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I have a web app (which I've talked about here before). Users can use it to save people's contact details. These contact details are encrypted to ensure that they are difficult to get at if they're leaked.

The encryption system is also designed so that administrators can't access the data either. The encryption key is based on the user's password.

I'm looking into ways to enable password recovery. The problem here is that a forgotten password, at the moment, also entails a total data loss - since the key is based on the password, if you don't know your password then your key can't be worked out, and your data can't be decrypted. Not ideal.

I have a couple of ways to solve this:

  • Store decryption keys. This seems like a terrible idea from a security perspective, so I'd really rather not do this if it's at all avoidable.
  • Have two passwords. One to get into the account, one to be used for the encryption key. This is an impact on the users - they have to remember two passwords.

There may also be other valid methods that I can't think of. Neither of these seems greatly secure - or am I wrong? What secure ways are there of doing this?

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    I take it that stating very clearly that password loss will result in data loss isn't an option? It's a good proof of your inability to access the data, so can be a selling point. – Matthew Mar 30 '16 at 20:09
  • @Matthew I'd rather have a way to recover the data, if it's possible. Of course, if there's no sufficiently secure method then I'll do that, but I think recoverable passwords would be a stronger selling point. – ArtOfCode Mar 30 '16 at 20:11
  • Important but nit-picky question: data is stored on the cloud in a datacentre you control, or on the user's device? – Mike Ounsworth Mar 30 '16 at 20:15
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    @ArtOfCode I guess what I was trying to point out that generally you don't derive the KEK from "something else" but there are several mechanisms for protecting two copies of the DEK with two different KEKs. One of which is derived from the password and used in the normal course of business, and one of which is a secondary mechanism for recovery. – Xander Mar 30 '16 at 20:31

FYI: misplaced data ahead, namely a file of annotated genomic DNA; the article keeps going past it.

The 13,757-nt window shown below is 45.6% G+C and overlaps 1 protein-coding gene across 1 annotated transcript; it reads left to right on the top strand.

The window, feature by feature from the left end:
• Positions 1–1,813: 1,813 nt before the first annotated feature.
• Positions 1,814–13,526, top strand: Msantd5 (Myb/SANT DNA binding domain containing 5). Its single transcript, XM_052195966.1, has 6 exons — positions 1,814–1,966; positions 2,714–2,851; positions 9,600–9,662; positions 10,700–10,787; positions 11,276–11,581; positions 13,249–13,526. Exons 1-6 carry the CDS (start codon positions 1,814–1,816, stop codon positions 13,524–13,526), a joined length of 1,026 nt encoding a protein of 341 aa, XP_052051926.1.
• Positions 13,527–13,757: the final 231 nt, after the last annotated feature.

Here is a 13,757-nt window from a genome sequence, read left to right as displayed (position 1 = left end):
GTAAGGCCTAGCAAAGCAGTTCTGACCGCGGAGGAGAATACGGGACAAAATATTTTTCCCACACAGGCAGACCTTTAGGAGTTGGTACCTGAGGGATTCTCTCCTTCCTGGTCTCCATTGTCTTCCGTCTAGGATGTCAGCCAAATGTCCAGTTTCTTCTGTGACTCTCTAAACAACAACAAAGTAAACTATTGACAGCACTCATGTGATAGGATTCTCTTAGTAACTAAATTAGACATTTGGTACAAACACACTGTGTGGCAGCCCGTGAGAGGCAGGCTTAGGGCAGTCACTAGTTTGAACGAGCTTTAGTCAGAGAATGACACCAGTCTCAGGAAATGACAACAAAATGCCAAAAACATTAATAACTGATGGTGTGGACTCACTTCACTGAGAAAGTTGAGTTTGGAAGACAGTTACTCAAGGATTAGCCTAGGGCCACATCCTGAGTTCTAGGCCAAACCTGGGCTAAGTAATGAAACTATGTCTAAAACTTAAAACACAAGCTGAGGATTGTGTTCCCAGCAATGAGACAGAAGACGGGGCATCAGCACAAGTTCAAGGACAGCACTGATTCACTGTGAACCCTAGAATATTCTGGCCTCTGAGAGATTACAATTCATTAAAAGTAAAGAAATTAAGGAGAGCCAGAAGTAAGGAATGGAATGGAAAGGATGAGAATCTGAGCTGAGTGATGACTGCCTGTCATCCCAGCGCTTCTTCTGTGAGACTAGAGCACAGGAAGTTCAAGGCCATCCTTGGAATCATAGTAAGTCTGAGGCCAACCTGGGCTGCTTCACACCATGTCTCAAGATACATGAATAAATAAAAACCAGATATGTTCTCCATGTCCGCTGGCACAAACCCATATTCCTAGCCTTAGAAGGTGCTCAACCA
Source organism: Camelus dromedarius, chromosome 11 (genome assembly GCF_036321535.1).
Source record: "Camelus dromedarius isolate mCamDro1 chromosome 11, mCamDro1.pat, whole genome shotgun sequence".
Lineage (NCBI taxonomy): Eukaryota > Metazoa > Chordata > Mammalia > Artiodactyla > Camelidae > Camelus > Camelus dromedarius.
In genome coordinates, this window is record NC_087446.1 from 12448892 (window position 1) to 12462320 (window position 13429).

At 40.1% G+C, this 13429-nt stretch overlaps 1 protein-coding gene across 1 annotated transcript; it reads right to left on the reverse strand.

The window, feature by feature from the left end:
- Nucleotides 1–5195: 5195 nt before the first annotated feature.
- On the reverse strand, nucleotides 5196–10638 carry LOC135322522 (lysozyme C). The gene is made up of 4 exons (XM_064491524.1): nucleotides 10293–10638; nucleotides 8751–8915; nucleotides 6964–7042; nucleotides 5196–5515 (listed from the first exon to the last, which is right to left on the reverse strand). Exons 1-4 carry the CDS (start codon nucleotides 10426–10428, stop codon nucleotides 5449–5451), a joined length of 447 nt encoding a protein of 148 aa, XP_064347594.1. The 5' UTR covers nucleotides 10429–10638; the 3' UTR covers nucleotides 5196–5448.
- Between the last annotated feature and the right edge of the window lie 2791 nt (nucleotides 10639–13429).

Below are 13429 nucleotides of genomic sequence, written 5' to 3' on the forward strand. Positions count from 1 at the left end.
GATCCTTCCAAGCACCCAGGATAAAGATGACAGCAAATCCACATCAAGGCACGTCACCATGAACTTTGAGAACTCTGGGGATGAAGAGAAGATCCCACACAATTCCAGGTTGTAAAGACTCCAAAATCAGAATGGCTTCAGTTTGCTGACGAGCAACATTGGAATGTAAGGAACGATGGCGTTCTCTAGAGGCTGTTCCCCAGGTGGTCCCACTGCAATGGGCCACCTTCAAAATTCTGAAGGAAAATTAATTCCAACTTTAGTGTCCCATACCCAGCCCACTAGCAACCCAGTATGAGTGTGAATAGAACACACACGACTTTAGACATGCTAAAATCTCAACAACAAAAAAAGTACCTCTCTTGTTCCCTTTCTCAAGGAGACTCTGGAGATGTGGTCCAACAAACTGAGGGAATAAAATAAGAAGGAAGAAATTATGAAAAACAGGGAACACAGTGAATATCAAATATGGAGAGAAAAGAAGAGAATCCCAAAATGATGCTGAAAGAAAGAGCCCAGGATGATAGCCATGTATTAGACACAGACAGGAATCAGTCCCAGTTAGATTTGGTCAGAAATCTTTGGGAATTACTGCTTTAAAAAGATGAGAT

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To continue @Matthew's thought, let's make this very simple: do you want your admins to have access to user data or not?

I have never seen a system that completely prohibits admins from accessing the data, and also allows data recovery in the case of password loss... those two really seem contradictory.

All of the cloud services I can think of with the "we can't access it either" approach also have a data wipe as part of password recovery process. Examples:


EDIT:

The above assumes that you want a standard, light-and-fluffy user registration / recovery process. @Xander points out that if you're willing to put some extra burden on the users then you have options.

As you suggest in your question, you can (for example) put an encrypted copy of the decryption key on the server with the files - as long as you've encrypted this key with something else, like a key derived from a second password, or a key stored in a key file that the app generates as part of the registration process. (but then if the user leaves the recovery key file on the same device that the app is on, you negate all of the security).

At the end of the day, if they forgot their password, who's to say they're trustworthy with this stuff either? I'm not sure it actually solves the core problem of "make your system idiot-proof".

  • I don't think they're contradictory, it's just that solutions are cumbersome, and create their own vulnerabilities that you have to deal with. Giving the user a second KEK encoded in an recovery key file, for instance. – Xander Mar 30 '16 at 20:37
  • @Xander Fair. The spirit of the question is really "without adding any extra burden to the user". If you're willing to give users recovery key files, or recovery codes then I guess the game changes. – Mike Ounsworth Mar 30 '16 at 20:41
  • Ah, yes, if the intent is that it be no more effort than a standard password reset, I agree with you. – Xander Mar 30 '16 at 20:42
  • But I will expand my answer. – Mike Ounsworth Mar 30 '16 at 20:51
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    Re: recovery key file. If you're going to tell the user to save a recovery key file away somewhere they don't lose it, why not just tell them to do that with the password in the first place? The recovery key sounds like just another password on the account. – Macil Mar 30 '16 at 21:16

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